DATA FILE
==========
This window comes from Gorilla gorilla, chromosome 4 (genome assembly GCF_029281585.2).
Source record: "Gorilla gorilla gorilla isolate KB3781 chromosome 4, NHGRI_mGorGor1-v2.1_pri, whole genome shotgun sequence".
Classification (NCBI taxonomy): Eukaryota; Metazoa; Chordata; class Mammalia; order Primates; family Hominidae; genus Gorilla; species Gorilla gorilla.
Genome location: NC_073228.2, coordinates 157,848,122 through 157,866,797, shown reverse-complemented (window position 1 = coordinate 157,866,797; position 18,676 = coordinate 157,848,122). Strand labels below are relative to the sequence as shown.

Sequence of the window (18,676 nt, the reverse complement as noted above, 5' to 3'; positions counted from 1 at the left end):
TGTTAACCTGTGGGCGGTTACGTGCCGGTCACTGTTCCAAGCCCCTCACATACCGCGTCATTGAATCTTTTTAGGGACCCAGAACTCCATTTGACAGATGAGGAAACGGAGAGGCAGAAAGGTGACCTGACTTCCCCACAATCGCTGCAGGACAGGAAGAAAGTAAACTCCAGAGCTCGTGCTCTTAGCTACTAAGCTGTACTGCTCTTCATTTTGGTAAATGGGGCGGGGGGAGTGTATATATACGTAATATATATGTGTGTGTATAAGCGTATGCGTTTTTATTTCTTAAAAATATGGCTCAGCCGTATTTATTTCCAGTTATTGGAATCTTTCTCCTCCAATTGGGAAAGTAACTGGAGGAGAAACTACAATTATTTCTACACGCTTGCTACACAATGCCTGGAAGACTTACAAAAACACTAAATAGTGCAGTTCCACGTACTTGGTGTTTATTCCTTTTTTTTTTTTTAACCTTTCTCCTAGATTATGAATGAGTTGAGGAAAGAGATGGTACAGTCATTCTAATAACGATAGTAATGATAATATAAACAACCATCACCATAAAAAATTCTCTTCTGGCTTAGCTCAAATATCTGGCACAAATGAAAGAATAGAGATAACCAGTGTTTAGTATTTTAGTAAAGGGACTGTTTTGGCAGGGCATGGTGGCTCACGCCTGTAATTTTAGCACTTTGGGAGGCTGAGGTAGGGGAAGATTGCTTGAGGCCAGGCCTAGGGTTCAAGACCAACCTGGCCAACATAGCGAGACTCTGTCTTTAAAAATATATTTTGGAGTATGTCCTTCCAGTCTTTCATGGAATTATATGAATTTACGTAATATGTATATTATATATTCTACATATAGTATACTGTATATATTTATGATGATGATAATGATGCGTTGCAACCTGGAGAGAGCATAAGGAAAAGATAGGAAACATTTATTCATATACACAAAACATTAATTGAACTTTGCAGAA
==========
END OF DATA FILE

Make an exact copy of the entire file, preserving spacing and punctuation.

This window comes from Gorilla gorilla, chromosome 4 (genome assembly GCF_029281585.2).
Source record: "Gorilla gorilla gorilla isolate KB3781 chromosome 4, NHGRI_mGorGor1-v2.1_pri, whole genome shotgun sequence".
Classification (NCBI taxonomy): Eukaryota; Metazoa; Chordata; class Mammalia; order Primates; family Hominidae; genus Gorilla; species Gorilla gorilla.
Genome location: NC_073228.2, coordinates 157,848,122 through 157,866,797, shown reverse-complemented (window position 1 = coordinate 157,866,797; position 18,676 = coordinate 157,848,122). Strand labels below are relative to the sequence as shown.

Sequence of the window (18,676 nt, the reverse complement as noted above, 5' to 3'; positions counted from 1 at the left end):
TGTTAACCTGTGGGCGGTTACGTGCCGGTCACTGTTCCAAGCCCCTCACATACCGCGTCATTGAATCTTTTTAGGGACCCAGAACTCCATTTGACAGATGAGGAAACGGAGAGGCAGAAAGGTGACCTGACTTCCCCACAATCGCTGCAGGACAGGAAGAAAGTAAACTCCAGAGCTCGTGCTCTTAGCTACTAAGCTGTACTGCTCTTCATTTTGGTAAATGGGGCGGGGGGAGTGTATATATACGTAATATATATGTGTGTGTATAAGCGTATGCGTTTTTATTTCTTAAAAATATGGCTCAGCCGTATTTATTTCCAGTTATTGGAATCTTTCTCCTCCAATTGGGAAAGTAACTGGAGGAGAAACTACAATTATTTCTACACGCTTGCTACACAATGCCTGGAAGACTTACAAAAACACTAAATAGTGCAGTTCCACGTACTTGGTGTTTATTCCTTTTTTTTTTTTTAACCTTTCTCCTAGATTATGAATGAGTTGAGGAAAGAGATGGTACAGTCATTCTAATAACGATAGTAATGATAATATAAACAACCATCACCATAAAAAATTCTCTTCTGGCTTAGCTCAAATATCTGGCACAAATGAAAGAATAGAGATAACCAGTGTTTAGTATTTTAGTAAAGGGACTGTTTTGGCAGGGCATGGTGGCTCACGCCTGTAATTTTAGCACTTTGGGAGGCTGAGGTAGGGGAAGATTGCTTGAGGCCAGGCCTAGGGTTCAAGACCAACCTGGCCAACATAGCGAGACTCTGTCTTTAAAAATATATTTTGGAGTATGTCCTTCCAGTCTTTCATGGAATTATATGAATTTACGTAATATGTATATTATATATTCTACATATAGTATACTGTATATATTTATGATGATGATAATGATGCGTTGCAACCTGGAGAGAGCATAAGGAAAAGATAGGAAACATTTATTCATATACACAAAACATTAATTGAACTTTGCAGAA